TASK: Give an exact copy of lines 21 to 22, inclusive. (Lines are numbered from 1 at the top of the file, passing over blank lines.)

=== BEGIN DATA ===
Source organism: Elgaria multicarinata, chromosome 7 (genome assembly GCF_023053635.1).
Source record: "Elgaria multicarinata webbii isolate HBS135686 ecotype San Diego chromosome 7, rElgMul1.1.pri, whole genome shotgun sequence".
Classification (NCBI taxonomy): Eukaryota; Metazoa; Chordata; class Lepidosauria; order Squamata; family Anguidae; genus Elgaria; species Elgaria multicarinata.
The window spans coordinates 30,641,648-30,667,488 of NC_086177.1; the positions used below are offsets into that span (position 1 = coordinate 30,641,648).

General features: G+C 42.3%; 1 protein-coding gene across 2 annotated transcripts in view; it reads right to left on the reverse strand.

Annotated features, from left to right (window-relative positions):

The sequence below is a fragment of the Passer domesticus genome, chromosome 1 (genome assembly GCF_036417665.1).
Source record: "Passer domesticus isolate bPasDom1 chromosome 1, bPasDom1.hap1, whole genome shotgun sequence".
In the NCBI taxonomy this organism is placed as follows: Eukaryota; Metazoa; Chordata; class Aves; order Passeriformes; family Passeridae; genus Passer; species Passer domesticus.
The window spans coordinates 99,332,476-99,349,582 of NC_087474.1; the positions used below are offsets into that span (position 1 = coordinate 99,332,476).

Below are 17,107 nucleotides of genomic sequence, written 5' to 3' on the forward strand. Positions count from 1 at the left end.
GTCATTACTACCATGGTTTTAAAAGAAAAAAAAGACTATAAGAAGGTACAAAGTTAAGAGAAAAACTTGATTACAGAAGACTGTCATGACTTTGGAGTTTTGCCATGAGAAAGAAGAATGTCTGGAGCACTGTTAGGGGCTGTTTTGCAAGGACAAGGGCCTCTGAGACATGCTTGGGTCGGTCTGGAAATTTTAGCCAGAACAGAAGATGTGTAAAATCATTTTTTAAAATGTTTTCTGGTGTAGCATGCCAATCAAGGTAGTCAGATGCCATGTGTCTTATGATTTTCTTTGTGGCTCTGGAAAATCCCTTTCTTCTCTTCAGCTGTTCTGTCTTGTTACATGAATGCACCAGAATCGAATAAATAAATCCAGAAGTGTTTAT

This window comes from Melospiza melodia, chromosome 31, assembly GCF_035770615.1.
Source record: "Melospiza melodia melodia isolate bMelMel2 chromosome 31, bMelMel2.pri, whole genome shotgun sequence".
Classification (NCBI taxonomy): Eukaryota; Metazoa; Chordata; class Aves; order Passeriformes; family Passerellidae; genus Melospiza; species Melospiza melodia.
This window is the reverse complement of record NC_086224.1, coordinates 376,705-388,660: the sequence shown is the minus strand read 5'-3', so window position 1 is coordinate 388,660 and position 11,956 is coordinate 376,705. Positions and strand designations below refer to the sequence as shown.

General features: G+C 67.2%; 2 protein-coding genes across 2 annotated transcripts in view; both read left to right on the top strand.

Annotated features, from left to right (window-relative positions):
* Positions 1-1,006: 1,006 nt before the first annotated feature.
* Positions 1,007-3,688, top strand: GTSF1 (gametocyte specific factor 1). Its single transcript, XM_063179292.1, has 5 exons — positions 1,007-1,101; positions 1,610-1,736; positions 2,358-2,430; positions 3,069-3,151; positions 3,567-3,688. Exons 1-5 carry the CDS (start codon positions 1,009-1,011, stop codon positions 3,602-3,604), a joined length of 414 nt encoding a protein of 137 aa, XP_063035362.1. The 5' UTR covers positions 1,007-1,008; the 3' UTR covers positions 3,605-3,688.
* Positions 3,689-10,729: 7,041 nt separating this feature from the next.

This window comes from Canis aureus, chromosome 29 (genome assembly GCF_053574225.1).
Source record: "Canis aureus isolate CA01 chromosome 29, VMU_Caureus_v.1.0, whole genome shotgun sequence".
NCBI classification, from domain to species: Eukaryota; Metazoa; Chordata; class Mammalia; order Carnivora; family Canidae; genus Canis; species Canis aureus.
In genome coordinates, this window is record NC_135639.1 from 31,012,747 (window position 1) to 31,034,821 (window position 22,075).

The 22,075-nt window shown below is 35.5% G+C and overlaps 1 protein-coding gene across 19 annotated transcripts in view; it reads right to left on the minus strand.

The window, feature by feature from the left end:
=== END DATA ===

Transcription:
* Positions 3,689-10,729: 7,041 nt separating this feature from the next.

This window comes from Canis aureus, chromosome 29 (genome assembly GCF_053574225.1).